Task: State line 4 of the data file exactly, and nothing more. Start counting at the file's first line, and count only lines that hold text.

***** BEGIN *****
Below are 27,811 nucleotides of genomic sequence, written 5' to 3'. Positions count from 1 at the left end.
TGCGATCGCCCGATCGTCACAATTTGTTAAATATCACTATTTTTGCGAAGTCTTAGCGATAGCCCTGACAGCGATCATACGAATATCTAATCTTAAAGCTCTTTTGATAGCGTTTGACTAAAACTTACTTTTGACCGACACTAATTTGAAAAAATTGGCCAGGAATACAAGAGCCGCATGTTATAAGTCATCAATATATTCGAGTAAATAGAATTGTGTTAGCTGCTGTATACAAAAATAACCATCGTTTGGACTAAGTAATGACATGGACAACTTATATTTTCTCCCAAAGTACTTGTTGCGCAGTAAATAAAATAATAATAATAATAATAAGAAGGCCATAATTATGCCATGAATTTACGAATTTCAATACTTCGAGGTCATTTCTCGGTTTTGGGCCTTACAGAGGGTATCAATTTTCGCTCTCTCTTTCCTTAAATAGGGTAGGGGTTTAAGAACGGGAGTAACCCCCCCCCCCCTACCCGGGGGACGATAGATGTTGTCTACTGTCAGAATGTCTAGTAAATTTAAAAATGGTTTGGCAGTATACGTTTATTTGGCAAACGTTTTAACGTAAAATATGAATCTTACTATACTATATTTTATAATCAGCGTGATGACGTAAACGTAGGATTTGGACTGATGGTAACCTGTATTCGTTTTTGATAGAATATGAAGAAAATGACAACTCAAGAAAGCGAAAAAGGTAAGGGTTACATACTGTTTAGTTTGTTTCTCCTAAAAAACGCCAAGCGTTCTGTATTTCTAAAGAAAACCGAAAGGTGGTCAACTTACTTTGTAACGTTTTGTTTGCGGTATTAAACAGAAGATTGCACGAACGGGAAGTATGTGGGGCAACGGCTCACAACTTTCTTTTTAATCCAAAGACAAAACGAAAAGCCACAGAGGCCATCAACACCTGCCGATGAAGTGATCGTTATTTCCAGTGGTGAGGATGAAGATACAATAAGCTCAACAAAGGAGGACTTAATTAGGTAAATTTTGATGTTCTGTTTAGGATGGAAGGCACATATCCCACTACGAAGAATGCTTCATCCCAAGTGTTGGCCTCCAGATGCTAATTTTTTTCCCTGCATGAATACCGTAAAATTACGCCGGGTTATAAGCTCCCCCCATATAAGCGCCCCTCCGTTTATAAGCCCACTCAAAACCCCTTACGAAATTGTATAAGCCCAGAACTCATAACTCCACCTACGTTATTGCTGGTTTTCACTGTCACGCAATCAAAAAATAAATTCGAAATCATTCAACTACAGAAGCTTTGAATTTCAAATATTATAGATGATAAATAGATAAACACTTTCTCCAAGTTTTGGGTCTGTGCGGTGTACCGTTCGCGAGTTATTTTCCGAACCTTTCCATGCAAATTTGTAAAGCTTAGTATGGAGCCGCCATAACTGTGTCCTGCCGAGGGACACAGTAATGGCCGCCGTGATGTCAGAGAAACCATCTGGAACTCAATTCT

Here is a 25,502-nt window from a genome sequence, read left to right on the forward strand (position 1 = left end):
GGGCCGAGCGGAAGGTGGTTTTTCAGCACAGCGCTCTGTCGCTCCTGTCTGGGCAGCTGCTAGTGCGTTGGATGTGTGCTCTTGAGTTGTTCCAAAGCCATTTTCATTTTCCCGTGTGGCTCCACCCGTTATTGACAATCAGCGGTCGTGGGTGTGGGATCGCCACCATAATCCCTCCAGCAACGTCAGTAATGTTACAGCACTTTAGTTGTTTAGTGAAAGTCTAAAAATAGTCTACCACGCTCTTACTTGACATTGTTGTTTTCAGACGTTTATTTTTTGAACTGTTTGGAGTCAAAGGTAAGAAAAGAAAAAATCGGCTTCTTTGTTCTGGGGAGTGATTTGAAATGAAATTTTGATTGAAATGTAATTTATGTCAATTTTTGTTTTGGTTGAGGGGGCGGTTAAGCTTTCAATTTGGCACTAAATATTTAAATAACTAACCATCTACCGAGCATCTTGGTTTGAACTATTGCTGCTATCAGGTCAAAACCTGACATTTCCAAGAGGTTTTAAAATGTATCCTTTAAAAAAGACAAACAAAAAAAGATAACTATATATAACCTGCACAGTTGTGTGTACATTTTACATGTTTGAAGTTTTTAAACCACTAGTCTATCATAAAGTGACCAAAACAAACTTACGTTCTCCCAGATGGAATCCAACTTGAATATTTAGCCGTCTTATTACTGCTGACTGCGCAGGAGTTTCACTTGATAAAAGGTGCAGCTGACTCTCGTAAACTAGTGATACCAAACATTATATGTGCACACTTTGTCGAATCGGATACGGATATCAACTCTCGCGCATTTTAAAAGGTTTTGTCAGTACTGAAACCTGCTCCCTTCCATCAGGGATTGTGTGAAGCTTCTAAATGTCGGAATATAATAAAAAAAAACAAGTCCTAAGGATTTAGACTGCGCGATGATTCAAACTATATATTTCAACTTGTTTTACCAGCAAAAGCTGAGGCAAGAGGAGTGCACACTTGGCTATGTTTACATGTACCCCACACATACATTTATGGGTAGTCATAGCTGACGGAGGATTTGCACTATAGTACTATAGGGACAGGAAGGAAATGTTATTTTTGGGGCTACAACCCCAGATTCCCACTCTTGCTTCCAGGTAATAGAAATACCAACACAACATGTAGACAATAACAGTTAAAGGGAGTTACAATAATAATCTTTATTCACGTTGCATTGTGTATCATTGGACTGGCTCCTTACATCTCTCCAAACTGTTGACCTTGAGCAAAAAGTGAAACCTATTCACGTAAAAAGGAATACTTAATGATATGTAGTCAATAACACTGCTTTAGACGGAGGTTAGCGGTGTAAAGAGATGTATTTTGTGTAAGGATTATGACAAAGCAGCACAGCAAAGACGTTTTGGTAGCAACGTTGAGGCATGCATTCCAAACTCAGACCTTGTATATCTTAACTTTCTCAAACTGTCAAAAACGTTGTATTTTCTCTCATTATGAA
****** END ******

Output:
GGGCCGAGCGGAAGGTGGTTTTTCAGCACAGCGCTCTGTCGCTCCTGTCTGGGCAGCTGCTAGTGCGTTGGATGTGTGCTCTTGAGTTGTTCCAAAGCCATTTTCATTTTCCCGTGTGGCTCCACCCGTTATTGACAATCAGCGGTCGTGGGTGTGGGATCGCCACCATAATCCCTCCAGCAACGTCAGTAATGTTACAGCACTTTAGTTGTTTAGTGAAAGTCTAAAAATAGTCTACCACGCTCTTACTTGACATTGTTGTTTTCAGACGTTTATTTTTTGAACTGTTTGGAGTCAAAGGTAAGAAAAGAAAAAATCGGCTTCTTTGTTCTGGGGAGTGATTTGAAATGAAATTTTGATTGAAATGTAATTTATGTCAATTTTTGTTTTGGTTGAGGGGGCGGTTAAGCTTTCAATTTGGCACTAAATATTTAAATAACTAACCATCTACCGAGCATCTTGGTTTGAACTATTGCTGCTATCAGGTCAAAACCTGACATTTCCAAGAGGTTTTAAAATGTATCCTTTAAAAAAGACAAACAAAAAAAGATAACTATATATAACCTGCACAGTTGTGTGTACATTTTACATGTTTGAAGTTTTTAAACCACTAGTCTATCATAAAGTGACCAAAACAAACTTACGTTCTCCCAGATGGAATCCAACTTGAATATTTAGCCGTCTTATTACTGCTGACTGCGCAGGAGTTTCACTTGATAAAAGGTGCAGCTGACTCTCGTAAACTAGTGATACCAAACATTATATGTGCACACTTTGTCGAATCGGATACGGATATCAACTCTCGCGCATTTTAAAAGGTTTTGTCAGTACTGAAACCTGCTCCCTTCCATCAGGGATTGTGTGAAGCTTCTAAATGTCGGAATATAATAAAAAAAAACAAGTCCTAAGGATTTAGACTGCGCGATGATTCAAACTATATATTTCAACTTGTTTTACCAGCAAAAGCTGAGGCAAGAGGAGTGCACACTTGGCTATGTTTACATGTACCCCACACATACATTTATGGGTAGTCATAGCTGACGGAGGATTTGCACTATAGTACTATAGGGACAGGAAGGAAATGTTATTTTTGGGGCTACAACCCCAGATTCCCACTCTTGCTTCCAGGTAATAGAAATACCAACACAACATGTAGACAATAACAGTTAAAGGGAGTTACAATAATAATCTTTATTCACGTTGCATTGTGTATCATTGGACTGGCTCCTTACATCTCTCCAAACTGTTGACCTTGAGCAAAAAGTGAAACCTATTCACGTAAAAAGGAATACTTAATGATATGTAGTCAATAACACTGCTTTAGACGGAGGTTAGCGGTGTAAAGAGATGTATTTTGTGTAAGGATTATGACAAAGCAGCACAGCAAAGACGTTTTGGTAGCAACGTTGAGGCATGCATTCCAAACTCAGACCTTGTATATCTTAACTTTCTCAAACTGTCAAAAACGTTGTATTTTCTCTCATTATGAA